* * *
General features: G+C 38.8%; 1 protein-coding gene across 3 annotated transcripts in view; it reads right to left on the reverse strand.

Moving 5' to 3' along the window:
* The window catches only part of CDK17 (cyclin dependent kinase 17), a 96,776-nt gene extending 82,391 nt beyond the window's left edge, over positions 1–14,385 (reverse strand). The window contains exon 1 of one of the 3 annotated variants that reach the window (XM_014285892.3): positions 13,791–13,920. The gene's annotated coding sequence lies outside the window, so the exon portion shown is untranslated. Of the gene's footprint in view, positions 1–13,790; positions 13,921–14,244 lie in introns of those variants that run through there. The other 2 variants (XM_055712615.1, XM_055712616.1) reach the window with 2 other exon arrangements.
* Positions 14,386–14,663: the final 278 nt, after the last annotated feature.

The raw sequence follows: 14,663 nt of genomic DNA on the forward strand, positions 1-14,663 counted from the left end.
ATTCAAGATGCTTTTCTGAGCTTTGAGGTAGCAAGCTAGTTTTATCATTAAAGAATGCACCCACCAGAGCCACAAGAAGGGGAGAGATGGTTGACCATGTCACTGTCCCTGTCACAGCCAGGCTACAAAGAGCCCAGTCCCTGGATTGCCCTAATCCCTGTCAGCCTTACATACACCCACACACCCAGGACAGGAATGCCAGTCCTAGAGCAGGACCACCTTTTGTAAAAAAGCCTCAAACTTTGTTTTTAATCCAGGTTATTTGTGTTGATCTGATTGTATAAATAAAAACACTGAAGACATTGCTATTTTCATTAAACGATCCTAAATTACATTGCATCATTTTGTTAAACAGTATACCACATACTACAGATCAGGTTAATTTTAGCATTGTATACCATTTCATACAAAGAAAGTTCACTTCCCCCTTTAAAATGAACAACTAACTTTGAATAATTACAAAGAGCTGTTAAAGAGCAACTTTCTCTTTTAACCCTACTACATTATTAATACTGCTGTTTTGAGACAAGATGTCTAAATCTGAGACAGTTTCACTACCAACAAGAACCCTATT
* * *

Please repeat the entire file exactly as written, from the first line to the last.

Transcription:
General features: G+C 38.8%; 1 protein-coding gene across 3 annotated transcripts in view; it reads right to left on the reverse strand.

Moving 5' to 3' along the window:
* The window catches only part of CDK17 (cyclin dependent kinase 17), a 96,776-nt gene extending 82,391 nt beyond the window's left edge, over positions 1–14,385 (reverse strand). The window contains exon 1 of one of the 3 annotated variants that reach the window (XM_014285892.3): positions 13,791–13,920. The gene's annotated coding sequence lies outside the window, so the exon portion shown is untranslated. Of the gene's footprint in view, positions 1–13,790; positions 13,921–14,244 lie in introns of those variants that run through there. The other 2 variants (XM_055712615.1, XM_055712616.1) reach the window with 2 other exon arrangements.
* Positions 14,386–14,663: the final 278 nt, after the last annotated feature.

The raw sequence follows: 14,663 nt of genomic DNA on the forward strand, positions 1-14,663 counted from the left end.
ATTCAAGATGCTTTTCTGAGCTTTGAGGTAGCAAGCTAGTTTTATCATTAAAGAATGCACCCACCAGAGCCACAAGAAGGGGAGAGATGGTTGACCATGTCACTGTCCCTGTCACAGCCAGGCTACAAAGAGCCCAGTCCCTGGATTGCCCTAATCCCTGTCAGCCTTACATACACCCACACACCCAGGACAGGAATGCCAGTCCTAGAGCAGGACCACCTTTTGTAAAAAAGCCTCAAACTTTGTTTTTAATCCAGGTTATTTGTGTTGATCTGATTGTATAAATAAAAACACTGAAGACATTGCTATTTTCATTAAACGATCCTAAATTACATTGCATCATTTTGTTAAACAGTATACCACATACTACAGATCAGGTTAATTTTAGCATTGTATACCATTTCATACAAAGAAAGTTCACTTCCCCCTTTAAAATGAACAACTAACTTTGAATAATTACAAAGAGCTGTTAAAGAGCAACTTTCTCTTTTAACCCTACTACATTATTAATACTGCTGTTTTGAGACAAGATGTCTAAATCTGAGACAGTTTCACTACCAACAAGAACCCTATT